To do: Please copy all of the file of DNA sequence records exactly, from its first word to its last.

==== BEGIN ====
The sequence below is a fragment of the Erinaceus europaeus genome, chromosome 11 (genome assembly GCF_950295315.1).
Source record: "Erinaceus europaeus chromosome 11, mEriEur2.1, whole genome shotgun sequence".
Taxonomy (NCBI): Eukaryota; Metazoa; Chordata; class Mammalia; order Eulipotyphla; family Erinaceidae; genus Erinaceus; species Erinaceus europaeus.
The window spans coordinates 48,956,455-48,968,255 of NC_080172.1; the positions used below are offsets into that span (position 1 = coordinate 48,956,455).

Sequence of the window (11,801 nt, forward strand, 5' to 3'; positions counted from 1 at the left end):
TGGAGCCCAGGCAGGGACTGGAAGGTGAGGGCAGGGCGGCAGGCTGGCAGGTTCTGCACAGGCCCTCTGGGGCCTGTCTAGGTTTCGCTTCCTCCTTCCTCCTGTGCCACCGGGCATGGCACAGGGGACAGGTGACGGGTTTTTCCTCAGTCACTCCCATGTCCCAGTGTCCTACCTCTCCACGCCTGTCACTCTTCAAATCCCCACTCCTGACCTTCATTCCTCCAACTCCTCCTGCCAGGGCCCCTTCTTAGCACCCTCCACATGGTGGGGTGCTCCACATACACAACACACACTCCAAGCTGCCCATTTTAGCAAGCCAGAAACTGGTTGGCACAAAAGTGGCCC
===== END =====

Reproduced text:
The sequence below is a fragment of the Erinaceus europaeus genome, chromosome 11 (genome assembly GCF_950295315.1).
Source record: "Erinaceus europaeus chromosome 11, mEriEur2.1, whole genome shotgun sequence".
Taxonomy (NCBI): Eukaryota; Metazoa; Chordata; class Mammalia; order Eulipotyphla; family Erinaceidae; genus Erinaceus; species Erinaceus europaeus.
The window spans coordinates 48,956,455-48,968,255 of NC_080172.1; the positions used below are offsets into that span (position 1 = coordinate 48,956,455).

Sequence of the window (11,801 nt, forward strand, 5' to 3'; positions counted from 1 at the left end):
TGGAGCCCAGGCAGGGACTGGAAGGTGAGGGCAGGGCGGCAGGCTGGCAGGTTCTGCACAGGCCCTCTGGGGCCTGTCTAGGTTTCGCTTCCTCCTTCCTCCTGTGCCACCGGGCATGGCACAGGGGACAGGTGACGGGTTTTTCCTCAGTCACTCCCATGTCCCAGTGTCCTACCTCTCCACGCCTGTCACTCTTCAAATCCCCACTCCTGACCTTCATTCCTCCAACTCCTCCTGCCAGGGCCCCTTCTTAGCACCCTCCACATGGTGGGGTGCTCCACATACACAACACACACTCCAAGCTGCCCATTTTAGCAAGCCAGAAACTGGTTGGCACAAAAGTGGCCC